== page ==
Environmentally-conscious worshipers eye green inspiration
MAKKAH: More than two million Muslims from around the world began the hajj pilgrimage at Islam’s holiest sites yesterday, a religious duty and an epic multi-stage journey. On the esplanade of Mecca’s Grand Mosque, the excitement was palpable as crowds from all four corners of the world gathered for a pilgrimage that all able Muslims are required to perform at least once in their lives. Tidjani Traore, a public service consultant from Benin, said he was on his 22nd pilgrimage at the age of 53. “Every time, there are new emotions,” he said. “There are new innovations for organizing and hosting the pilgrims. Now, for example, the tents are air-conditioned.”
Wearing the simple garb of the pilgrim, the faithful waited at dawn with their suitcases for buses to take them to Mina five kilometers to the east. There, hundreds of thousands will gather before setting off today at dawn to climb Mount Arafat, the pinnacle of the hajj. First, however, they must perform a ritual walk known as the tawaf seven times around the Kaaba, a black masonry cube wrapped in a heavy silk cloth embroidered in gold with Quranic verses at the center of Makkah’s Grand Mosque. The shrine is the point towards which Muslims around the world pray.
“I still have to finish the tawaf!” said a breathless Nour, 30, from Saudi Arabia as she rushed past without stopping. Sitting on a folding chair in the middle of the esplanade, Risvana cradled her six-month-old baby who is accompanying her on the pilgrimage. “I’ve planned everything for him,” said the young mother, pointing to a bottle of water in her bag.
Saudi authorities have mobilized vast resources including more than 100,000 security personnel to avoid a repeat of the stampede in 2015 in which nearly 2,300 people were killed. This year the colossal religious gathering comes with the Islamic State group under growing pressure having lost swathes of territory it controlled in Iraq and Syria. But the group continues to claim attacks in the Middle East and Europe.
The hajj is one of the world’s largest annual gatherings. Tens of thousands of air-conditioned tents have been set up in Mina to house pilgrims, and more than 700 Saudi cooks have been recruited to feed the faithful. On the esplanade of the Grand Mosque, authorities had placed misting fans to take the edge off the intense heat. On the eve of the first rites of the pilgrimage, the walkways thronged with people and the smell of musk wafted through the air.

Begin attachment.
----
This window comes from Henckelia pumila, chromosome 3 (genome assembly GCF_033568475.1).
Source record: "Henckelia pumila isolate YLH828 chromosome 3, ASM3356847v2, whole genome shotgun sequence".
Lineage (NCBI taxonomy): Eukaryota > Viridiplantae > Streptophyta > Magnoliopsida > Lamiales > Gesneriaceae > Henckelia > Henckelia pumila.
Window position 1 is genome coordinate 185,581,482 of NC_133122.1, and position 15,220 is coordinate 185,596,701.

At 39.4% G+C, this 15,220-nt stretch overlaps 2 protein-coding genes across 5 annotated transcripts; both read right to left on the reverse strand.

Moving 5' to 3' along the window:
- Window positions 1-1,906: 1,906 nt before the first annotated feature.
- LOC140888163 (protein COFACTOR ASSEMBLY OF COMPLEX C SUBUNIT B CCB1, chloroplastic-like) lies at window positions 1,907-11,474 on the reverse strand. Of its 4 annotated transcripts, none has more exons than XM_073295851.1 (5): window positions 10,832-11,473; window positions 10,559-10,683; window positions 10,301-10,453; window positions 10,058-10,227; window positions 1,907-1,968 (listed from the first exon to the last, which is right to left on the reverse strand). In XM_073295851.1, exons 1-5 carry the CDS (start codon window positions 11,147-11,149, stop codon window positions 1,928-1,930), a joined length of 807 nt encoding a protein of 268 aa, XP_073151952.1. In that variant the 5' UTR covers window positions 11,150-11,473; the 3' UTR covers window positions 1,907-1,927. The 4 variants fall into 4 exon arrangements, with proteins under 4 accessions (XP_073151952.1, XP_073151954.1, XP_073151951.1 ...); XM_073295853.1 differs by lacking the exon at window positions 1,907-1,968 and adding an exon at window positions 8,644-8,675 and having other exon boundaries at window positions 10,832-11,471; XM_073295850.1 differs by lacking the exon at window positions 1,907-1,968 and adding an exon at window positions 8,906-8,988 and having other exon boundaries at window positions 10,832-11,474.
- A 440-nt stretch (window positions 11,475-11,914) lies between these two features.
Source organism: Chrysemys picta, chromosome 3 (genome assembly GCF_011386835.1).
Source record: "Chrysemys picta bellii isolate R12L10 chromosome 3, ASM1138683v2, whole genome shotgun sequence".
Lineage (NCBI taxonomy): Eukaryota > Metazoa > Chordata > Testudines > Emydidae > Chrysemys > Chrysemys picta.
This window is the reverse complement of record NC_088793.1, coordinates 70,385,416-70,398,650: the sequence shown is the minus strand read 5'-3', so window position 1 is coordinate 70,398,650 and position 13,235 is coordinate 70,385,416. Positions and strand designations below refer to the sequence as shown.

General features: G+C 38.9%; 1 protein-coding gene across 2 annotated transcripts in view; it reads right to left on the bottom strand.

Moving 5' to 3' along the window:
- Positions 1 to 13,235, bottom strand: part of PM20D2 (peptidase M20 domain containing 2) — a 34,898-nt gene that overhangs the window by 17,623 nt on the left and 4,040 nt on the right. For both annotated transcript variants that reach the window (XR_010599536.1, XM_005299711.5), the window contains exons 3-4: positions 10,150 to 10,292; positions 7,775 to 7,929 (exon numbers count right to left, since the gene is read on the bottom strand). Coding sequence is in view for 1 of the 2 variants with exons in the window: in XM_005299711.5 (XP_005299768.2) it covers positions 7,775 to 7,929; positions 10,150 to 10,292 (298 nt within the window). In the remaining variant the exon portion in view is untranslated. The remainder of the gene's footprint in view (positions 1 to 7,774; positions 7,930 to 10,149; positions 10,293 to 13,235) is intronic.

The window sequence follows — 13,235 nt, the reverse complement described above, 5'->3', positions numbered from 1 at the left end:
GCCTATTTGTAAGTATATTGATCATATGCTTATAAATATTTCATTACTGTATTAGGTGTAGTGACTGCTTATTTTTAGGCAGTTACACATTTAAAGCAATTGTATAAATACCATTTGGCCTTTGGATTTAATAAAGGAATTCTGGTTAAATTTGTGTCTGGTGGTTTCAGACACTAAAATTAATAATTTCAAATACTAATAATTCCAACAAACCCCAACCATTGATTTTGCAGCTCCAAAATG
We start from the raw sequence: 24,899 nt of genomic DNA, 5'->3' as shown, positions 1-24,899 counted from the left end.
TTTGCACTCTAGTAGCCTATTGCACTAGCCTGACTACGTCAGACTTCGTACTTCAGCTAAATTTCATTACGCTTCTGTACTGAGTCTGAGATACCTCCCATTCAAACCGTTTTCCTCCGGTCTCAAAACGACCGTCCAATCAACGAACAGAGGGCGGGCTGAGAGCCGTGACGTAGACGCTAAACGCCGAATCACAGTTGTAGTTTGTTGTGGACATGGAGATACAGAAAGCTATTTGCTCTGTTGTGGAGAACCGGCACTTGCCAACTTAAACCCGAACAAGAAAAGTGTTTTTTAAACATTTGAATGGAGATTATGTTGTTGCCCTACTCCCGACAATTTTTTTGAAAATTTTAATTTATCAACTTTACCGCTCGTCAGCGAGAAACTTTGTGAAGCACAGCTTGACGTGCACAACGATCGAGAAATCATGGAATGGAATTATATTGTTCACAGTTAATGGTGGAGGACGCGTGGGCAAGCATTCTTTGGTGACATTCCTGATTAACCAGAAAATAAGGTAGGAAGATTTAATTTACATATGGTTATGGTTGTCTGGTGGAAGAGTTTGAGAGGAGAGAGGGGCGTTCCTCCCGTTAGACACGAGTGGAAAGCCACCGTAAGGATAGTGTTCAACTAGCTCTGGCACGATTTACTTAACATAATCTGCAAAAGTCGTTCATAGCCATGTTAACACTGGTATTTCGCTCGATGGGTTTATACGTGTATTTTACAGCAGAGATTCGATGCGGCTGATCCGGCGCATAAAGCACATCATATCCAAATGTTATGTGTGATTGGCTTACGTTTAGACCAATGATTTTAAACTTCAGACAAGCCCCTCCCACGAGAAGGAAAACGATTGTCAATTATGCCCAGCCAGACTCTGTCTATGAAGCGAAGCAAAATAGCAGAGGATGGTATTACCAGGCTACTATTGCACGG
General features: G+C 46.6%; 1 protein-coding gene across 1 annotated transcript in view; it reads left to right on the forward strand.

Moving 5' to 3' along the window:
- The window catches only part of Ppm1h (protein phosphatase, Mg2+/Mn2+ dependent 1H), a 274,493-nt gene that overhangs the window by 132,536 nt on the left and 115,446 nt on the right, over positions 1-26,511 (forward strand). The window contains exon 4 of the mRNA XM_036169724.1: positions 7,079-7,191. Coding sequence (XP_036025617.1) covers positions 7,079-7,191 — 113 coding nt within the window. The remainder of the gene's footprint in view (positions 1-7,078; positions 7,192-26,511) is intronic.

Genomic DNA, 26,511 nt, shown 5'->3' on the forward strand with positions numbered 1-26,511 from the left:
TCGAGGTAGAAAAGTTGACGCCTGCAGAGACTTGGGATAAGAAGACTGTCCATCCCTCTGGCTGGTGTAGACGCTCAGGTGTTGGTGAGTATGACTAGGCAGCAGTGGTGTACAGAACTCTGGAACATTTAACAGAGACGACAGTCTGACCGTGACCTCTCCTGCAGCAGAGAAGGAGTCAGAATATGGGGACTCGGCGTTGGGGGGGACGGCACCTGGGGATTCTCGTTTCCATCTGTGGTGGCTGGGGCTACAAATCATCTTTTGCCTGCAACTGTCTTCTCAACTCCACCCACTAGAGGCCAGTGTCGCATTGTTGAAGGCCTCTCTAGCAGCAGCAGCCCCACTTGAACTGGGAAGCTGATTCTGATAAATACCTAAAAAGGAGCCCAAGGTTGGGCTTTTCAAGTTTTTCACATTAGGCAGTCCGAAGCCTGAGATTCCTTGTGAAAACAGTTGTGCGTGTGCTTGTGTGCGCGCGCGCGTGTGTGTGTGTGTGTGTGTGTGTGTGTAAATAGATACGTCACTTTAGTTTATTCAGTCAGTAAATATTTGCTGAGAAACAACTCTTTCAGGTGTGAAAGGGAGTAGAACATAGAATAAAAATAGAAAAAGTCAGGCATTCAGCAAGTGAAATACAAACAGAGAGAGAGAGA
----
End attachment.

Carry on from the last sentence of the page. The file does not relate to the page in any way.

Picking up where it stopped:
Sitting in the shade of trees or reinforced concrete bridges, the faithful waited patiently for the next call to prayer. Others continued their march, protected by a prayer mat or a small umbrella on the head. Several times throughout the day, well-run teams of employees, mostly Asian, cleaned the esplanade with jets of water. As the hour for prayer arrived, a young woman sat at a table in an ice cream shop and prayed, her hands crossed on her knees. A few paces from the Kaaba, Egyptian pilgrim Fathiya Taha could not hide her joy. At 67 the oldest in her group, she sat in her wheelchair in Islam’s most holy spot. “I’ve been looking forward to this pilgrimage for four years,” she said.
For billions of Muslims who are physically and financially able, hajj is a mandatory act of worship. But the religious celebration also has a substantial impact on the environment. Environmentally aware worshippers say that should be reduced, while inspiring Muslims to adopt a greener lifestyle. “Hajj is all about living lightly and centering yourself around God,” 28-year-old pilgrim Shanza Ali told the Thomson Reuters Foundation from Makkah. “We make many journeys in our life, and we go to many places, but this is the only journey that’s physical, mental and spiritual,” said Ali, who is chair of UK-based group Muslim Climate Action.